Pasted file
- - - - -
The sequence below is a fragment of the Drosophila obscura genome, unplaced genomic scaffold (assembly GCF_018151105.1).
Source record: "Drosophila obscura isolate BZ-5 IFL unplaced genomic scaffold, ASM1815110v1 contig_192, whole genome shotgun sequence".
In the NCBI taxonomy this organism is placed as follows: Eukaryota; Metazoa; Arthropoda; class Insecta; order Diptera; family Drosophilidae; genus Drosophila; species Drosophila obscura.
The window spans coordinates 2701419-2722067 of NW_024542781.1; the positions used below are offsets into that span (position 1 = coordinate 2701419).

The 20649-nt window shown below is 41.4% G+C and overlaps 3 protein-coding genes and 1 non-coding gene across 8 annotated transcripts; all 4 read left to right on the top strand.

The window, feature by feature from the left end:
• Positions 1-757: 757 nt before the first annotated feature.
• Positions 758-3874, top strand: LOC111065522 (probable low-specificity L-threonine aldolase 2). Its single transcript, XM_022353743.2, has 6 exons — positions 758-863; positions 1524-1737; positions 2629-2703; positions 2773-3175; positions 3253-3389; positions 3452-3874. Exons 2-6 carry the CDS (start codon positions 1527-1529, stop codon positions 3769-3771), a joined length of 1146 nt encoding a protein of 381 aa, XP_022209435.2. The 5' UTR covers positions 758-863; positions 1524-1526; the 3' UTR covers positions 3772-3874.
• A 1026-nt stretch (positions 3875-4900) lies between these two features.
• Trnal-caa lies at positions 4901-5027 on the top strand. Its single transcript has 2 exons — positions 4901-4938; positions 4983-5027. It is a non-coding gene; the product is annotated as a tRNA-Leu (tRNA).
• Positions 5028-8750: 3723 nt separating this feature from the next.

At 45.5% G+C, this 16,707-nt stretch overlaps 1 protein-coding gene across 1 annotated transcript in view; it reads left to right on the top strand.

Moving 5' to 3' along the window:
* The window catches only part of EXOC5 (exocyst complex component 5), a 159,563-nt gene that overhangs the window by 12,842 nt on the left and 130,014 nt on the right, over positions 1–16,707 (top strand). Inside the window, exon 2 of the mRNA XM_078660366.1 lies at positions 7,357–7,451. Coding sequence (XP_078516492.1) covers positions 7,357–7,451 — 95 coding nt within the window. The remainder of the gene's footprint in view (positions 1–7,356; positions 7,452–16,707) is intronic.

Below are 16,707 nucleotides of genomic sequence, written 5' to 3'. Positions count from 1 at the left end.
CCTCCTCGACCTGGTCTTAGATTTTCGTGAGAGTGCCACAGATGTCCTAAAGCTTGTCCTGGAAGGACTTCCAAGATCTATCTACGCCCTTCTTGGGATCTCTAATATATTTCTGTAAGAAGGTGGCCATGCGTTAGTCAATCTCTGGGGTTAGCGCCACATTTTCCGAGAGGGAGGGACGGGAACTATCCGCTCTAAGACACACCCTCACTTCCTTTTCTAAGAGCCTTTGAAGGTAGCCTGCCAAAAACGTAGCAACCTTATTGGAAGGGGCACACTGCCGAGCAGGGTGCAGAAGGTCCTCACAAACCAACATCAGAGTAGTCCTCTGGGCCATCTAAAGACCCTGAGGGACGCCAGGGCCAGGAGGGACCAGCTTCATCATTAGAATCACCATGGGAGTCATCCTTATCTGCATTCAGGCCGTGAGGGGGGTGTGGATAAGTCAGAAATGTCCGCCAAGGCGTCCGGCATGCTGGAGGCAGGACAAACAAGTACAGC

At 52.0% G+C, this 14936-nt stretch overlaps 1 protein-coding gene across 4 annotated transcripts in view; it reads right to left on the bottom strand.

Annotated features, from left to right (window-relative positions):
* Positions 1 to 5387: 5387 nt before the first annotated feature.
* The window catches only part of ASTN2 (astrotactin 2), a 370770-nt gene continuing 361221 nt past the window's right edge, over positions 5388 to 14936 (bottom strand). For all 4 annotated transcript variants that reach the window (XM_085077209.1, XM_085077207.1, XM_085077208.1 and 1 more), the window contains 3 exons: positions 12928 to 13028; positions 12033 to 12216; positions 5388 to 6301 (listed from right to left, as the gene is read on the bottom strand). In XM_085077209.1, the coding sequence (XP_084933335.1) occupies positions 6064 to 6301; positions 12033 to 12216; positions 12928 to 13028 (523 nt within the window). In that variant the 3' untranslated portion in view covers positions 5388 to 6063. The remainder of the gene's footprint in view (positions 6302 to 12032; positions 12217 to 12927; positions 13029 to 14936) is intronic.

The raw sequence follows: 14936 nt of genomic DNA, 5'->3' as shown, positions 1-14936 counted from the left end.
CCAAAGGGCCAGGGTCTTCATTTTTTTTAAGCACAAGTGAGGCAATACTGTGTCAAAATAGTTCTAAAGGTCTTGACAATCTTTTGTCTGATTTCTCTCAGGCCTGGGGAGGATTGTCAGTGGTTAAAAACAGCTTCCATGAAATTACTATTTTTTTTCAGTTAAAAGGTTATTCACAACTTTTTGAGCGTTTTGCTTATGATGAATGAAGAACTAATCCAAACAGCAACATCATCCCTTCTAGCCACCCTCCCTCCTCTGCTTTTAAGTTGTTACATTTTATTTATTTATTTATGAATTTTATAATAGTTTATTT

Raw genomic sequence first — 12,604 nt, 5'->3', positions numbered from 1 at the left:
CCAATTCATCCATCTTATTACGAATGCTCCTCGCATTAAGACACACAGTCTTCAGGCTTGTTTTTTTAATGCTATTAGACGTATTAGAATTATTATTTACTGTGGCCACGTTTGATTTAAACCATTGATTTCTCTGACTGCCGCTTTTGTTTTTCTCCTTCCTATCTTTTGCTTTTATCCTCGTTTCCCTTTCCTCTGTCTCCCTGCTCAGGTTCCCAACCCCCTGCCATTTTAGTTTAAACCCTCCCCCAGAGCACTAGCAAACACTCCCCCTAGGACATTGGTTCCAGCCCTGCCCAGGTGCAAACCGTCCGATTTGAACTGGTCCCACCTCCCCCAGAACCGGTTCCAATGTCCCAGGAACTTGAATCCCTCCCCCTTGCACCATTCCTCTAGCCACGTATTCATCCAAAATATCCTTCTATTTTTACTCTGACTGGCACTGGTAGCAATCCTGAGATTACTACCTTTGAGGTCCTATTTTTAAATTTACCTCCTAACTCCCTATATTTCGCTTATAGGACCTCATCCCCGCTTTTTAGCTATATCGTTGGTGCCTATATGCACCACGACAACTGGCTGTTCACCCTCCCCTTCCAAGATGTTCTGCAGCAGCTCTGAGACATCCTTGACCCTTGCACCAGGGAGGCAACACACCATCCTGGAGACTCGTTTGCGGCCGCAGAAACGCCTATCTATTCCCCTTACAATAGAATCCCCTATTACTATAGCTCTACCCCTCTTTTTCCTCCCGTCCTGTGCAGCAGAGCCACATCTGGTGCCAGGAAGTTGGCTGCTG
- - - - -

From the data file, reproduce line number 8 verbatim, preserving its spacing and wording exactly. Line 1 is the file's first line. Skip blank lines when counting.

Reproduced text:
• Positions 758-3874, top strand: LOC111065522 (probable low-specificity L-threonine aldolase 2). Its single transcript, XM_022353743.2, has 6 exons — positions 758-863; positions 1524-1737; positions 2629-2703; positions 2773-3175; positions 3253-3389; positions 3452-3874. Exons 2-6 carry the CDS (start codon positions 1527-1529, stop codon positions 3769-3771), a joined length of 1146 nt encoding a protein of 381 aa, XP_022209435.2. The 5' UTR covers positions 758-863; positions 1524-1526; the 3' UTR covers positions 3772-3874.